Dear President Trump,
I am a widow with two young children. My husband — and their father — was a journalist, a lifelong newspaper man. He was young, just 41, when he died of a fast-moving and painful cancer two years ago, but he had an old soul.
He told stories of forgotten everyday folks, the ones you say you care about and built your election around: the elk hunters, the seismologists, the rock climbers, the bar keeps, the small business owners and the pro wrestlers. He told their stories in a beautiful, simple, and truthful way.
He was the most honest person I have ever known.
Mike was the child who told the babysitter exactly what homework he had, and later the reporter who made the second and third calls to ensure a name was spelled correctly. He learned to read from The Washington Post and started his own newspaper in elementary school called The Potomac Post.
As a reporter in New York, he was part of the Pulitzer Prize-winning team that told the story of every single victim of the city’s 9/11 terrorist attacks. Later, he wrote a highly regarded nonfiction book about a struggling high school whose students were poor children of immigrants. He always wanted to tell these stories, and he did — up until a few months before he died.
I often think of the stories he didn’t get to tell.
It is gut-wrenching and physically painful to hear you call journalists “the enemy of the people” and question their patriotism. You’re talking about not only my husband and my children’s father, but about Mike’s many close friends and co-workers.
When Mike was diagnosed with cancer his editor offered us his spare room for the twice monthly trips to Houston for chemotherapy. Upon going into hospice, Mike’s best friends and fellow reporters pulled together a collection of his articles and published them as a book.
They took turns reading the galleys to Mike in the hospital bed we set up in the living room. They filled his life with love and laughter and made sure he knew in his dying days that they would help take care of me and the children. They traveled on short notice to be at his funeral and sing songs he had written at the wake afterword. I received many emails and letters from his colleagues whom I had never met expressing their love and admiration for him.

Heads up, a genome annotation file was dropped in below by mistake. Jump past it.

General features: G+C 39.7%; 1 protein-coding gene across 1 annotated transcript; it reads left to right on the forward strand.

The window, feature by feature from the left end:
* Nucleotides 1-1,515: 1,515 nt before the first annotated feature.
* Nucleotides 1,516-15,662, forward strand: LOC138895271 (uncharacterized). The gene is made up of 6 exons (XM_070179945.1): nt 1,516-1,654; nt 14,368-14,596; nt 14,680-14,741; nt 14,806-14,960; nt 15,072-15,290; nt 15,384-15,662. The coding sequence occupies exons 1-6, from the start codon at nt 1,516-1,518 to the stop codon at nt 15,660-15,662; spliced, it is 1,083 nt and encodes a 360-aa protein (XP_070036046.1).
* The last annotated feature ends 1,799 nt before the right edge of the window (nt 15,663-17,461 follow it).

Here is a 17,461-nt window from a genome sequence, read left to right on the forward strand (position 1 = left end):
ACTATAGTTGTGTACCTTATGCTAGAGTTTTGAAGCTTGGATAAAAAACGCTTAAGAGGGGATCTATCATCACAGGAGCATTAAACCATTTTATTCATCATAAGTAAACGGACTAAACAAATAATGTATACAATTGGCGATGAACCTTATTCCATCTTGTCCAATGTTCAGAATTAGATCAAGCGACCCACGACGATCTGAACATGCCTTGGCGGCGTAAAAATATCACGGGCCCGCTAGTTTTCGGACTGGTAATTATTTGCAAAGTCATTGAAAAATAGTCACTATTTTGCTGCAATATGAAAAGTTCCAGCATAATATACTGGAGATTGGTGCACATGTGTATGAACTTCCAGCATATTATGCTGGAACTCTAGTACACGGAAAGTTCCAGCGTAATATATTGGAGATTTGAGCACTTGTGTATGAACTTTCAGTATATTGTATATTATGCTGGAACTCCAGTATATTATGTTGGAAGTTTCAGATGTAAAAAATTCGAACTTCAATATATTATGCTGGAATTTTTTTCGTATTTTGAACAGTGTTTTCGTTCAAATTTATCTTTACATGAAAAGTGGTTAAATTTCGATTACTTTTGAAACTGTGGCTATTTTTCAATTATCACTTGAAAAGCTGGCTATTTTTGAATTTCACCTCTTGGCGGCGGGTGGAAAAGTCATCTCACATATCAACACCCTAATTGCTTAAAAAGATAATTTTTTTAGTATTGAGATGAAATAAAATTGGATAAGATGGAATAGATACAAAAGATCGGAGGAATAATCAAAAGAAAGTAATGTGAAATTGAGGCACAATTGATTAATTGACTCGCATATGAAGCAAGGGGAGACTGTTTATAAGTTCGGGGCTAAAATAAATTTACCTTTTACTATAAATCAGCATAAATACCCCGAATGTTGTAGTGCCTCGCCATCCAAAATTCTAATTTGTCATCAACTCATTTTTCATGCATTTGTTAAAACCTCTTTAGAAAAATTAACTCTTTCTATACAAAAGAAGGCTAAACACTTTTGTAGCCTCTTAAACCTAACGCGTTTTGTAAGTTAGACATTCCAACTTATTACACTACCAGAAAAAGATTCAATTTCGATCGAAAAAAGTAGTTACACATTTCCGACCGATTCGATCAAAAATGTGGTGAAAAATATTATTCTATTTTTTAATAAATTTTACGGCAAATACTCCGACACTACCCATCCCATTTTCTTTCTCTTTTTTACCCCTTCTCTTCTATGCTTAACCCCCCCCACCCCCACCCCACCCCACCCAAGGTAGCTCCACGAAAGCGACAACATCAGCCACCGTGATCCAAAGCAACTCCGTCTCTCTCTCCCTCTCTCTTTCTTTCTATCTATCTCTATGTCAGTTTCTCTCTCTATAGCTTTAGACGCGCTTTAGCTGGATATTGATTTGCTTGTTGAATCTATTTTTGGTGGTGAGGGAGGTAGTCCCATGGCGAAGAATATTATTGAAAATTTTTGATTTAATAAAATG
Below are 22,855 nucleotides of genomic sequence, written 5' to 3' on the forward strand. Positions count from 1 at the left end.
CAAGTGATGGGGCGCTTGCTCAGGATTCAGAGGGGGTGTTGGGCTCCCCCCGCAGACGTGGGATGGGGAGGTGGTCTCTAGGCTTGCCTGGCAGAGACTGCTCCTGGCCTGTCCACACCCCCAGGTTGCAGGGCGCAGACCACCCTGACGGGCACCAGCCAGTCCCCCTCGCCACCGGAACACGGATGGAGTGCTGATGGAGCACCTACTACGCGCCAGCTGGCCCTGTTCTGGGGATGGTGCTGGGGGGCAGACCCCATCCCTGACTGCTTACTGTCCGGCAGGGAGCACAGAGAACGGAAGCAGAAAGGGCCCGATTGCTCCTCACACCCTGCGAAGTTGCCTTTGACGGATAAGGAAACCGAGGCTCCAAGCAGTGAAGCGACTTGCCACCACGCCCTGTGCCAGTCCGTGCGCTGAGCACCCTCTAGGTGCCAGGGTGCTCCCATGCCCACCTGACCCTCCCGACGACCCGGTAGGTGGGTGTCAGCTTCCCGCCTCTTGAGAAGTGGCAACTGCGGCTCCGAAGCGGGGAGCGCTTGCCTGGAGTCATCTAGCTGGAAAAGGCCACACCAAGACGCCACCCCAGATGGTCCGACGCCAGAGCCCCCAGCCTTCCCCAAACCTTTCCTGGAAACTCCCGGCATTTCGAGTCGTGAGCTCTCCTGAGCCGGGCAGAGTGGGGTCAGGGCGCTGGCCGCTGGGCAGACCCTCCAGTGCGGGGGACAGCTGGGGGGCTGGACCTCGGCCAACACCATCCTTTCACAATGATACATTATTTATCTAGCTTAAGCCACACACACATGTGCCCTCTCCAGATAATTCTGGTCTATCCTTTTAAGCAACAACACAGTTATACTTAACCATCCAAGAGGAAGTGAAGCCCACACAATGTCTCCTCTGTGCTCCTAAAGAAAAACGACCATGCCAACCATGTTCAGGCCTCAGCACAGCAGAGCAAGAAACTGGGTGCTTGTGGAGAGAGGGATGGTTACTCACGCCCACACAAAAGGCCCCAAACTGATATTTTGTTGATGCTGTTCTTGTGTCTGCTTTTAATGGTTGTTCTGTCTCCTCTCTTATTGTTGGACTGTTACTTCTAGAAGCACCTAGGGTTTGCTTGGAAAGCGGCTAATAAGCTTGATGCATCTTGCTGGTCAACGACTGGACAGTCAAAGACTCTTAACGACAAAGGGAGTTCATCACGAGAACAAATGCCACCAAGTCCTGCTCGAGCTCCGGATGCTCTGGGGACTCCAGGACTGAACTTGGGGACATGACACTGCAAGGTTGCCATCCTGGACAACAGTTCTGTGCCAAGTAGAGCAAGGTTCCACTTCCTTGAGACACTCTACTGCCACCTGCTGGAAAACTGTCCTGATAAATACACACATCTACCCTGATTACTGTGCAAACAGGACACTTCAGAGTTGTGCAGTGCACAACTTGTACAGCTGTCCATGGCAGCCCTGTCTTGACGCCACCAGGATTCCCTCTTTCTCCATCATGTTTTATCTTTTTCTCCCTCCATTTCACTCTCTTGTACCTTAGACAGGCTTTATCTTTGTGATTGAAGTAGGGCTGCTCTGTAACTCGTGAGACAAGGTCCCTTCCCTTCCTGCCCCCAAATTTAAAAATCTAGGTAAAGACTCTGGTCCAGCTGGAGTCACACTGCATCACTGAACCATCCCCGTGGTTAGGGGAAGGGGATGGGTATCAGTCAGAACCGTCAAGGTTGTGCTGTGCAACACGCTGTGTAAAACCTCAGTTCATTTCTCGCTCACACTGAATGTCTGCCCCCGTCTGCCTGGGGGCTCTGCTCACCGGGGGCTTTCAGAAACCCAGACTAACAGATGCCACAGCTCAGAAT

These are the best people in the world, the ones who search for the truth and seek to help others.
Last summer you said, “I really think they don’t like our country,” referring to journalists. Mike loved this country. He loved his adopted home of Texas and he wrote many stories about the struggles of its hard-working people. He covered national stories in Texas like the collapse of Enron and the rampage at Fort Hood. He proudly wore jeans and black cowboy boots with a reporter’s notebook lodged in his back pocket to go to work every day.
The last trip we took before he got sick was to New Orleans, another of his favorite cities. He spent time there in 2005 covering Hurricane Rita and the aftermath of Katrina. He wrote about abandoned pets, a church that sprung up under a tent in a parking lot and about con artists trying to trick people into giving up their personal information. It broke his heart to see the damage those storms brought to a place he loved so much.
He always had an affinity for nature, going back to his childhood near Washington, D.C. Last summer our family and close friends gathered in West Virginia to spread his ashes in the Shenandoah Mountains. We sang songs and planted flowers — lupines that resemble the bluebonnet , the state flower of Texas, the place we chose to build a family and where he died.
Mike lived a minimal life without many personal possessions aside from his record collection and shelves full of books. He wanted to provide for his family, though, and that is something that wasn’t always easy to do on a reporter’s salary. After our son was born we realized that New York City was growing too expensive for us and we decided to move back to Texas. Mike was a freelancer for a while and I know it was demoralizing for him to have to pester publications to pay him.
No one goes into journalism for money. The people who do these jobs do them because they are called to them; they feel a duty to tell stories or expose wrongdoing.
The truth is that journalism is a brutal profession with constant layoffs, stagnant wages and long hours, yet somehow, in your mind, this is elitism.
What am I to say to my children, who are still struggling with their grief, when they hear you demean journalists like their dad? You are sullying their father’s name and the names of his best friends and many colleagues. You are belittling a profession that has been respected and protected since the time of our country’s founding.
Your words aren’t those of a person who knows how to lead and who has nothing to hide; they are the words of authoritarian leaders and tyrants — the words of a small man hiding behind a big desk who has no idea how to do his job.
That is what I must say to my children.